So what should we do to raise the awareness?

Talk to somebody about your PMS problems. You can even jot it down online on Instagram. The more we talk about these things, the less bothersome it becomes and there might be a cure for that in the near future.

Researchers are constantly looking for ways to reduce PMS and sleeping problems for people. Currently there isn’t enough research being done on this topic.

Periods don’t stop for pandemics

Last week was Menstrual Health day and I got the idea from Bethan Taylor-Swaine who talked about this day on her Facebook page.

Photo by cottonbro on

Here in Australia some of the vulnerable and poor people don’t have access to period products and at the Kensington and Ascot Vale little Free Pantry people have been getting these products. In March Share the Dignity does these drives. The price of period products has been going up. Per year they would cost between $400-$700 altogether. Factor in food and rent and bills and some people would not be able to afford them. Last March people went crazy stockpiling pads and tampons and left none for the poor.

Periods don’t stop for those that are poor. Those that are poor risk staining their underwear and outer clothes. This in turn embarasses them and people think of them as dirty.

Poor people also don’t have access to clean water. Poor people also don’t have access to health services in the world right now.

Actions needed right now:

  • Donations would be appreciated everywhere. If you can, put some pads in a little free pantry somewhere.
  • Ongoing interventions to tackle period stigma. We need more free access to health services. Hopefully during this crisis the Government would spend more money on the homeless and this can be a part of the money that they spend on women’s health.
  • More access to clean water and washing facilities all over the world. In third world countries people don’t have access to clean water. Hence they always smell.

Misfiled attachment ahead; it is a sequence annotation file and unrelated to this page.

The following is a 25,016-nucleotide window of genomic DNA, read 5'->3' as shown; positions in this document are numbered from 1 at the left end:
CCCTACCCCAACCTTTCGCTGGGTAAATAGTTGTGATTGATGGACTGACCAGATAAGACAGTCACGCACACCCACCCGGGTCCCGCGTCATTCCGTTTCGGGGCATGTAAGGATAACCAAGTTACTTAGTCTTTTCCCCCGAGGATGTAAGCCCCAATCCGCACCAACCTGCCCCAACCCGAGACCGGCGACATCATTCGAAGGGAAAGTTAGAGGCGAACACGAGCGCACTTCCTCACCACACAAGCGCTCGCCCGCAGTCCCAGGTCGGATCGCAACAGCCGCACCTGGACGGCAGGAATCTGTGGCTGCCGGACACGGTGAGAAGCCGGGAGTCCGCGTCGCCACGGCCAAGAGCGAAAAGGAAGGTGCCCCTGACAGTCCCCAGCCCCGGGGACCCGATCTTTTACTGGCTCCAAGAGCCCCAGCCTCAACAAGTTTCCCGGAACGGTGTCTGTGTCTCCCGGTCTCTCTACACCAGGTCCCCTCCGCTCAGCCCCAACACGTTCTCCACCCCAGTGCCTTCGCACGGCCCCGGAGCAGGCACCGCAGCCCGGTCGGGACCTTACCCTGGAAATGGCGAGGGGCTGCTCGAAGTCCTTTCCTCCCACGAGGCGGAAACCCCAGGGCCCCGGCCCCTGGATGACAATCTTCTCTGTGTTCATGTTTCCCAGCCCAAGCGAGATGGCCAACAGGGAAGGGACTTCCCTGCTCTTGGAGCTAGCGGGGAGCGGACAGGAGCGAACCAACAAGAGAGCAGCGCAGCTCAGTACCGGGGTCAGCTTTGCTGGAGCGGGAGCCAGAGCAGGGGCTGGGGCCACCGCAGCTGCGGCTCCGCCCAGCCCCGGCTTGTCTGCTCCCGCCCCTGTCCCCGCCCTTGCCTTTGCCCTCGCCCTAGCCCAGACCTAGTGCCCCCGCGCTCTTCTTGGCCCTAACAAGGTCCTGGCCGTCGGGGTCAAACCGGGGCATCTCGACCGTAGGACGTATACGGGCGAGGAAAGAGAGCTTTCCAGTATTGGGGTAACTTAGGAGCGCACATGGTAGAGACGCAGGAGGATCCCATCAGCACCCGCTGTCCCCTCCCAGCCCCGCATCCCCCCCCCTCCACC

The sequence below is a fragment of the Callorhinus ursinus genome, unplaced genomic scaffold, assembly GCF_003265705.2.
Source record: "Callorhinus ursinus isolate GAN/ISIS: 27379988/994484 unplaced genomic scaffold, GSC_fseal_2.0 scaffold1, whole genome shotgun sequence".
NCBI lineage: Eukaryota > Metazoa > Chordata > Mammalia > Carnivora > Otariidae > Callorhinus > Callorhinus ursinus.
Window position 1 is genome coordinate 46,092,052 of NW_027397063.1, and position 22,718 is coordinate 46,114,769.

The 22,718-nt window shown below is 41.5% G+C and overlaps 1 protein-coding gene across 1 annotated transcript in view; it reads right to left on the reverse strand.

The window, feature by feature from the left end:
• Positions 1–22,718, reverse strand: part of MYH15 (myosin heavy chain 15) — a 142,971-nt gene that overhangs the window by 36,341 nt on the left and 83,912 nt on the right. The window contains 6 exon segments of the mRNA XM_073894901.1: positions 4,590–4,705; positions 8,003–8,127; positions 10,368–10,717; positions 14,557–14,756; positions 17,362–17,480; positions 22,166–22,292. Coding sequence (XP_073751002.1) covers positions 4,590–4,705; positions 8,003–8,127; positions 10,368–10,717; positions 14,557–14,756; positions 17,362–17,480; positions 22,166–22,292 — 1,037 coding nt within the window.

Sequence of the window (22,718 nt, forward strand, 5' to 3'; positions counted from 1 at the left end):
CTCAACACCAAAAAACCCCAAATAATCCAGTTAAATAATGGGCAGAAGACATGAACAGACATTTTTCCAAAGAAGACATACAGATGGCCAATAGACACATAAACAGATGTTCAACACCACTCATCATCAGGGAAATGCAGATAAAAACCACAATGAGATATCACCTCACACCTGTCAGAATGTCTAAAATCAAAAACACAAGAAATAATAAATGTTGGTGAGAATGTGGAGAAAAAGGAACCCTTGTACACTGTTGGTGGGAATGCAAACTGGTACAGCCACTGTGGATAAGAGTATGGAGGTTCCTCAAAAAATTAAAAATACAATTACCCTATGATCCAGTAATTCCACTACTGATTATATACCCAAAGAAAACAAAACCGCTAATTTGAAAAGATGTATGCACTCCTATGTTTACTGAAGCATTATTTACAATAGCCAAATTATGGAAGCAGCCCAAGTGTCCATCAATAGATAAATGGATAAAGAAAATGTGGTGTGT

The female athletic triad

We talk about this all important issue for female health. Luckily though none of us have this sort of thing yet and we are in good health


The female athletic triad is a serious problem for women who are young. It mainly occurs in women who do a lot of exercise and don’t eat enough to sustain themselves. The first time around this is a warning sign that you should do something about this. The second time around it is more serious.

Often this is not talked about enough, not even mentioned. The athletic triad is where a woman loses her period due to not enough nutrition to sustain her normal everyday functions. The woman has low body fat, so low that she is not warm enough. The recommended body fat is about 15%-19% to be healthy. In this case she might not have enough estrogen for her monthly visitor.

The result: is a loss of bone density after a while of missed periods as all the minerals get taken out of the bones. And that can have lots of negative impacts on your performance in running.


Image courtesy of athlete life development

What should you do in this case?

We’d recommend seeing a doctor and maybe quitting exercise just for a little while. We also recommend that you have more food. If it is so bad that you have missed your period then let your doctor know. They may be able to prescribe some sort of hormonal thing to get you back on track

Just to be on the safe side about the body fat do get a body scan. You can do this for free at your local nutrition club or on the expensive side in most weight loss centres.